They were entirely separated from the church
- 1. Condemned the pope’s supremacy,
- 2. Affirmed that the Roman Church had departed from the faith,
- 3. Denied transubstantiation,
- 4. Condemned the worship of images,
- 5. Made no use of oils,
- 6. Denied purgatory,
- 7. Would not admit of spiritual affinity,
- 8. Knew nothing of auricular confessions,
- 9. Never heard of extreme unction,
- 10. Permitted the clergy to marry,
- 11. Denied that matrimony and consecration were sacraments,
- 12. Celebrated with leavened bread and consecrated with prayer. (33)
The remarkable fact is that in the face of titanic difficulties the Church of the East was able to maintain through ages such wonderful unity of belief and soundness of Biblical living. “In the first place,” says Etheridge, speaking of one branch of the Church of the East, “the Nestorian church has always cherished a remarkable veneration for the Holy Scriptures. Their Rule of Faith has been, and is, the written word of God.”(34) Widespread and enduring was the observance of the seventh-day Sabbath among the believers of the Church of the East and the St. Thomas Christians of India who never were connected with Rome. It also was maintained among these bodies which broke off from Rome after the Council of Chalcedon; namely, the Abyssinians, the Jacobites, the Maronites, and the Armenians. The numbers sanctifying the Sabbath varied in these bodies; some endured longer than others. Noted church historians, writing of the Nestorians in Kurdistan, say,
“The Nestorian fasts are very numerous, meat being forbidden on 152 days. They eat noSee footnote 35
pork,and keep both the Sabbath and Sunday. They believe in neither auricular confession nor purgatory, and permit their priests to marry.”
Sabbath-keeping among the Abyssinians is especially worthy of notice. Of
“Encompassed on all sides by the enemies of their religion, the Ethiopians slept near a thousand years, forgetful of the world, by whom they were forgotten.”See footnote 36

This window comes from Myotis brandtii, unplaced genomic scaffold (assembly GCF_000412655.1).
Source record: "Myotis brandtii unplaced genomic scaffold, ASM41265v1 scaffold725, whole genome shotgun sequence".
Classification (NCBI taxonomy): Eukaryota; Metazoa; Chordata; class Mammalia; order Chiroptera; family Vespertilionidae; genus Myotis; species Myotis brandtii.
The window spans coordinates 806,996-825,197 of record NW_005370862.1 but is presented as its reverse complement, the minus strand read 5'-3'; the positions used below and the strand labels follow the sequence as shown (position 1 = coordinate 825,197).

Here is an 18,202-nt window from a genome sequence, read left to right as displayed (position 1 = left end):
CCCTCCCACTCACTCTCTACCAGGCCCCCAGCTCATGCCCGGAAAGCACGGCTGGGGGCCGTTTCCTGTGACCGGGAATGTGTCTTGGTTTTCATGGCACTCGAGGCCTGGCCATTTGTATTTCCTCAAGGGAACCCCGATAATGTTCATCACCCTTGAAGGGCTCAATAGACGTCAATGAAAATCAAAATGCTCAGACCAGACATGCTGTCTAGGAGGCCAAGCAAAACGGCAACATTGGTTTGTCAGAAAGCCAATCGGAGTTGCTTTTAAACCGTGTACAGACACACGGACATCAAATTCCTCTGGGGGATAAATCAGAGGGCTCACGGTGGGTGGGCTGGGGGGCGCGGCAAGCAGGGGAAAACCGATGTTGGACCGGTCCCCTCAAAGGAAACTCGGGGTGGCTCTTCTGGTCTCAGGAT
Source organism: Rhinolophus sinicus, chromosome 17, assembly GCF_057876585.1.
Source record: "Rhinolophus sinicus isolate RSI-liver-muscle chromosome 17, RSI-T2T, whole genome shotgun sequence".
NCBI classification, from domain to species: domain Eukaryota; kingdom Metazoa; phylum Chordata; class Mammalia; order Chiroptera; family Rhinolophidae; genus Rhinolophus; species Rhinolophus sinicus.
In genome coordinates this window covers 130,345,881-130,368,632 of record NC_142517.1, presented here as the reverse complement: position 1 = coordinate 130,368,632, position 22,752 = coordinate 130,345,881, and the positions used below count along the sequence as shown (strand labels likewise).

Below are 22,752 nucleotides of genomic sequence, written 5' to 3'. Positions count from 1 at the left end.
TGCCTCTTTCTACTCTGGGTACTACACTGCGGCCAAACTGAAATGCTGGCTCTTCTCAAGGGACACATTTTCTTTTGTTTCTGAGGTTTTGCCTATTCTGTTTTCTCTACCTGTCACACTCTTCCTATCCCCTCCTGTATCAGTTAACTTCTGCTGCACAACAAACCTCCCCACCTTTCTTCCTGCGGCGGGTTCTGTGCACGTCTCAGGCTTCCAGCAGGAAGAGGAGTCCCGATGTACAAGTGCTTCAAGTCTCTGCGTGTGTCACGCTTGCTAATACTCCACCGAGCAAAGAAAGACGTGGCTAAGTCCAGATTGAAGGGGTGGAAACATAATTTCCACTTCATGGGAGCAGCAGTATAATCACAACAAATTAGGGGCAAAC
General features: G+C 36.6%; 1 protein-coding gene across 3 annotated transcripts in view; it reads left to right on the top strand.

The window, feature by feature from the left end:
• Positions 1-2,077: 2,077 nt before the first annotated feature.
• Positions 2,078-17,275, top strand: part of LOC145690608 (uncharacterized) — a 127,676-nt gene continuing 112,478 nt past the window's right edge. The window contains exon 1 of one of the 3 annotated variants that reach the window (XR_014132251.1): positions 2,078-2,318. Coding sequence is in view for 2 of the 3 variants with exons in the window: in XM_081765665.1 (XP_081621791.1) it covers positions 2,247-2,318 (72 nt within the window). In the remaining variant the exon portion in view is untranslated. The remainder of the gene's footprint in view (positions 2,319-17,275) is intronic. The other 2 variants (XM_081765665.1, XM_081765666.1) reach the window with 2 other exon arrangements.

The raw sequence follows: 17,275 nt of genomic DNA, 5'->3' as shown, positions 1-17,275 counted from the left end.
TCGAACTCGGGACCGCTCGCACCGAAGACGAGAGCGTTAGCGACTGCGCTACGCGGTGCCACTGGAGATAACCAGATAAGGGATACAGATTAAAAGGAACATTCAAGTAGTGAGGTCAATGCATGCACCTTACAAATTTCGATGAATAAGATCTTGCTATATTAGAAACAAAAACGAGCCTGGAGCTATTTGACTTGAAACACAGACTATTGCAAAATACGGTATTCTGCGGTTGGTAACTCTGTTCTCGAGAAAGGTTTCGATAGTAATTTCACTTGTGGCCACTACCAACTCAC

When in the sixteenth century Europe again came into contact with the Abyssinians, the seventh day was found to be their weekly rest day; Sunday was only an assembly day. Sorely pressed by Mohammedanism, they made the same mistake which was made by the St. Thomas Christians of India in that they appealed for help in 1534 to the Portuguese, the greatest naval power of Europe in that day. The following argument was presented to Portugal by the Abyssinian ambassador when asked why Ethiopia sanctified the seventh day:
On the Sabbath day, because God, after he had finished the Creation of the World, rested thereon: Which Day, as God would have it called the Holy of Holies, so the not celebrating thereof with great honor and devotion, seems to be plainly contrary to God’s Will and Precept, who will suffer Heaven and Earth to pass away sooner than his Word; and that especially, since Christ came not to dissolve the Law, but to fulfill it. It is not therefore in imitation of the Jews, but in obedience to Christ and his holy Apostles, that we observe that DaySee footnote 37
….We do observe the Lord’s day after the manner of all other Christians, in memory of Christ’s Resurrection.
When the Portuguese made a gesture of sending help to the Abyssinians, a number of Jesuits were included in the mission, and they immediately began to win the Abyssinian Church to Roman Catholicism. In 1604 they influenced the king to submit to the Papacy. One of their first efforts was to have a proclamation issued by the king prohibiting all his subjects dominion penalties to observe the seventh day any longer
“They keep Saturday holy, nor esteem Saturday Fast lawful but on Easter Even. They haveSee footnote 39
SolemeService on Saturdays.”
Another authority, Josephus Abudacnus, writing in the eighteenth century in his history of the Jacobites, stated that they assembled every Sabbath in their temples, to which statement the later editor, J. Nicholai, adds the following footnote:
Our author states that the Jacobites assembled on the Sabbath day, before theSee footnote 40